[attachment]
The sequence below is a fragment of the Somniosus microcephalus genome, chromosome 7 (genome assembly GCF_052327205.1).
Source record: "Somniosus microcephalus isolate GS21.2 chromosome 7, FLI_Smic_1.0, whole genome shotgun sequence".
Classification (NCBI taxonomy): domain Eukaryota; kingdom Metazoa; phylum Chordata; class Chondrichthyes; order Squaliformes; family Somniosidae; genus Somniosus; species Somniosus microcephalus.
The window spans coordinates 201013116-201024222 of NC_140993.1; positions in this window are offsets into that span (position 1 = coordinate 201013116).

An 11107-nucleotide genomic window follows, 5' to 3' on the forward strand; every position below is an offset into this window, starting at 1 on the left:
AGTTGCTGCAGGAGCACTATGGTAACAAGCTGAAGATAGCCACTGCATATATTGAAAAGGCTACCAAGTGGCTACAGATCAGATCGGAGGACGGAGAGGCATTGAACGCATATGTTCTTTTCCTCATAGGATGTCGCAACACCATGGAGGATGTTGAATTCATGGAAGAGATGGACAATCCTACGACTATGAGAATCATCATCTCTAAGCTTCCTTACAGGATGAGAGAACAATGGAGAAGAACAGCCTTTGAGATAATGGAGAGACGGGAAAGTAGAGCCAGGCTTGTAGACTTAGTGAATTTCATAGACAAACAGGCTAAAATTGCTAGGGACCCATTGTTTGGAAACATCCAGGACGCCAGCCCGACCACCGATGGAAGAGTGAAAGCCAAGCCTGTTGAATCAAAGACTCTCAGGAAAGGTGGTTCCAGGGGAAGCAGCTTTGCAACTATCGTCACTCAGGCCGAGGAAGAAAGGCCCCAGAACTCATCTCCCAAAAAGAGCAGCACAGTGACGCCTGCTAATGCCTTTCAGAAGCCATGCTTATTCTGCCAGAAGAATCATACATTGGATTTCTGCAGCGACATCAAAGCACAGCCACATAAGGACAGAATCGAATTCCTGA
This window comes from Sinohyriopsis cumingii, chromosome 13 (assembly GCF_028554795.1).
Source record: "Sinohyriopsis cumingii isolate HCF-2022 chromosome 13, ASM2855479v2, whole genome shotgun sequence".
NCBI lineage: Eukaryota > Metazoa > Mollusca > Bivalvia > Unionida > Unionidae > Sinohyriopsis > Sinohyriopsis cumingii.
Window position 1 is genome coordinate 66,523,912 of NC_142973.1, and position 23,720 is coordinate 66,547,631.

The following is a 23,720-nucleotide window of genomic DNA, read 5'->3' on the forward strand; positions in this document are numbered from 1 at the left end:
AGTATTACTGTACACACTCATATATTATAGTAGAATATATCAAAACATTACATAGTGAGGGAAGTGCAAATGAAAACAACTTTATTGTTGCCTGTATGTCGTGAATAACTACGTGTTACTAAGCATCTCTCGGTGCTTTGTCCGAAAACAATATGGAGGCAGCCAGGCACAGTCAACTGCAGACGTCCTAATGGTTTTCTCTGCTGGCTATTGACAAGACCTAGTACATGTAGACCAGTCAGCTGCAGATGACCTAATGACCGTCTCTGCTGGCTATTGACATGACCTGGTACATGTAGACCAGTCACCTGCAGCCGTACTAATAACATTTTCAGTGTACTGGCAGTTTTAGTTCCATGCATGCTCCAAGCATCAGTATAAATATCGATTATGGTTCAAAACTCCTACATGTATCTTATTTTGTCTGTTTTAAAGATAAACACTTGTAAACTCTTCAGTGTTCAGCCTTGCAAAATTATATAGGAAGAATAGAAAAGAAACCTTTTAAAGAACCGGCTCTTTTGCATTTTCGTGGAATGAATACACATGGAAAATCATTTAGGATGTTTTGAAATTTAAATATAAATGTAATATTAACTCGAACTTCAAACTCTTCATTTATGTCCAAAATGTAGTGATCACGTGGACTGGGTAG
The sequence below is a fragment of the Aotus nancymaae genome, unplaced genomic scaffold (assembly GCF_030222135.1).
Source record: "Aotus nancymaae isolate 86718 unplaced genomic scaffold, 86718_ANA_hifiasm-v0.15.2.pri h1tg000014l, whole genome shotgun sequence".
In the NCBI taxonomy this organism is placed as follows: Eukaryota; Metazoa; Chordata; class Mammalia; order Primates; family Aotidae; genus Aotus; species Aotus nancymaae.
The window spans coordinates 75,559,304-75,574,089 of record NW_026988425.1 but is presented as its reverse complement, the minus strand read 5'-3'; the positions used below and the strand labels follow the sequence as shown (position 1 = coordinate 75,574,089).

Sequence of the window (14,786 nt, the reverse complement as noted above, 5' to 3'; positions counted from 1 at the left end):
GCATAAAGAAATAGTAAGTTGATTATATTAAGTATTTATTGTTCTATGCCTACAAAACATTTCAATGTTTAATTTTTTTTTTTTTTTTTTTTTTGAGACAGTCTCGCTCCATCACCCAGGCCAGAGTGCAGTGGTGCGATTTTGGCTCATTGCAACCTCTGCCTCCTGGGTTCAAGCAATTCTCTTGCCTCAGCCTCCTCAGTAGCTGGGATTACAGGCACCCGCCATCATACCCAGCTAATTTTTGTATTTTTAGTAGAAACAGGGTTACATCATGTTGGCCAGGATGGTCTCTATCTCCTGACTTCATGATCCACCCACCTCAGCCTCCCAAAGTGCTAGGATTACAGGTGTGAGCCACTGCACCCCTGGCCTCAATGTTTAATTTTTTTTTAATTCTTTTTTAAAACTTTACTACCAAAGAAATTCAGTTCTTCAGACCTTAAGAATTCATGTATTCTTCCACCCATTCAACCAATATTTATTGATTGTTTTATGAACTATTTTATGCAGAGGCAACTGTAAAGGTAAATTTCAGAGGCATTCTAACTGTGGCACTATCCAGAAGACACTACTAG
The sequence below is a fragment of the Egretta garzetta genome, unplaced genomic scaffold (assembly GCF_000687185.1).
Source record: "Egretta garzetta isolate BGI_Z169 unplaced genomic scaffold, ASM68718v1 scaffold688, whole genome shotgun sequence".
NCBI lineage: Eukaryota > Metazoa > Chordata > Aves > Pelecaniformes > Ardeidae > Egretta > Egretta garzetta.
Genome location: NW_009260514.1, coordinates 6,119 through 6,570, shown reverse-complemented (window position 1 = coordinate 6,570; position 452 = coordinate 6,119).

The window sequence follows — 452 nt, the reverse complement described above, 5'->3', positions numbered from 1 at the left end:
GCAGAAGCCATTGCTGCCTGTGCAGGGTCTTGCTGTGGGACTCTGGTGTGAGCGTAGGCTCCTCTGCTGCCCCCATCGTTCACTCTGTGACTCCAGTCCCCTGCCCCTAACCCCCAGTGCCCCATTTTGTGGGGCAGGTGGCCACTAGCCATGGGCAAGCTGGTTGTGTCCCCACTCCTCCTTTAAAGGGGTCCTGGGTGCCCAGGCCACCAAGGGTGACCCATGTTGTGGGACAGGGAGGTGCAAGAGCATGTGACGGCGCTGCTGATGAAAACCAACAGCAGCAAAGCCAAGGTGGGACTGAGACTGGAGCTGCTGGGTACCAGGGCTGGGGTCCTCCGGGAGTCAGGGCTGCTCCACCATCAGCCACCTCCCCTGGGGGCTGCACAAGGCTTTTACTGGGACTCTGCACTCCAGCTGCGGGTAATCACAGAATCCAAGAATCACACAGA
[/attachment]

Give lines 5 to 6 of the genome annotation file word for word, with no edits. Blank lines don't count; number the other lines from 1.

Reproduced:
An 11107-nucleotide genomic window follows, 5' to 3' on the forward strand; every position below is an offset into this window, starting at 1 on the left:
AGTTGCTGCAGGAGCACTATGGTAACAAGCTGAAGATAGCCACTGCATATATTGAAAAGGCTACCAAGTGGCTACAGATCAGATCGGAGGACGGAGAGGCATTGAACGCATATGTTCTTTTCCTCATAGGATGTCGCAACACCATGGAGGATGTTGAATTCATGGAAGAGATGGACAATCCTACGACTATGAGAATCATCATCTCTAAGCTTCCTTACAGGATGAGAGAACAATGGAGAAGAACAGCCTTTGAGATAATGGAGAGACGGGAAAGTAGAGCCAGGCTTGTAGACTTAGTGAATTTCATAGACAAACAGGCTAAAATTGCTAGGGACCCATTGTTTGGAAACATCCAGGACGCCAGCCCGACCACCGATGGAAGAGTGAAAGCCAAGCCTGTTGAATCAAAGACTCTCAGGAAAGGTGGTTCCAGGGGAAGCAGCTTTGCAACTATCGTCACTCAGGCCGAGGAAGAAAGGCCCCAGAACTCATCTCCCAAAAAGAGCAGCACAGTGACGCCTGCTAATGCCTTTCAGAAGCCATGCTTATTCTGCCAGAAGAATCATACATTGGATTTCTGCAGCGACATCAAAGCACAGCCACATAAGGACAGAATCGAATTCCTGA